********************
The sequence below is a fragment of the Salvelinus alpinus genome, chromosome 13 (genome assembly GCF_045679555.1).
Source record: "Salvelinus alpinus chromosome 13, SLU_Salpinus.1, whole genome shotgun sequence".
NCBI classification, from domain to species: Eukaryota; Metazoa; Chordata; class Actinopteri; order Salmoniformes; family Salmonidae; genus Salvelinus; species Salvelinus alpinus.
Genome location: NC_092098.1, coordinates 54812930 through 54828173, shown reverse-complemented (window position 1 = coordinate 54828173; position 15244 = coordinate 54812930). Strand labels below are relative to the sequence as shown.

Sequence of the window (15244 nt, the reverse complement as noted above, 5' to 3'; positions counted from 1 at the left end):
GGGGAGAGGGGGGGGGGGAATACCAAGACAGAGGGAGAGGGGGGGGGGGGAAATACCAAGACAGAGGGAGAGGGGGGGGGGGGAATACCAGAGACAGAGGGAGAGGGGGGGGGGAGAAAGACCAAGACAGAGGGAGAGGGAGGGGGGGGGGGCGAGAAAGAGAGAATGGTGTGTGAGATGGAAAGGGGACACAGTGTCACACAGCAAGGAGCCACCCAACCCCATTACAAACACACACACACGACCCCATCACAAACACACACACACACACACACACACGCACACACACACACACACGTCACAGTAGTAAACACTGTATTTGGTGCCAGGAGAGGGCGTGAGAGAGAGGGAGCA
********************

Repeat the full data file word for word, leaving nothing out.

The sequence below is a fragment of the Salvelinus alpinus genome, chromosome 13 (genome assembly GCF_045679555.1).
Source record: "Salvelinus alpinus chromosome 13, SLU_Salpinus.1, whole genome shotgun sequence".
NCBI classification, from domain to species: Eukaryota; Metazoa; Chordata; class Actinopteri; order Salmoniformes; family Salmonidae; genus Salvelinus; species Salvelinus alpinus.
Genome location: NC_092098.1, coordinates 54812930 through 54828173, shown reverse-complemented (window position 1 = coordinate 54828173; position 15244 = coordinate 54812930). Strand labels below are relative to the sequence as shown.

Sequence of the window (15244 nt, the reverse complement as noted above, 5' to 3'; positions counted from 1 at the left end):
GGGGAGAGGGGGGGGGGGAATACCAAGACAGAGGGAGAGGGGGGGGGGGGAAATACCAAGACAGAGGGAGAGGGGGGGGGGGGAATACCAGAGACAGAGGGAGAGGGGGGGGGGAGAAAGACCAAGACAGAGGGAGAGGGAGGGGGGGGGGGCGAGAAAGAGAGAATGGTGTGTGAGATGGAAAGGGGACACAGTGTCACACAGCAAGGAGCCACCCAACCCCATTACAAACACACACACACGACCCCATCACAAACACACACACACACACACACACACGCACACACACACACACACGTCACAGTAGTAAACACTGTATTTGGTGCCAGGAGAGGGCGTGAGAGAGAGGGAGCA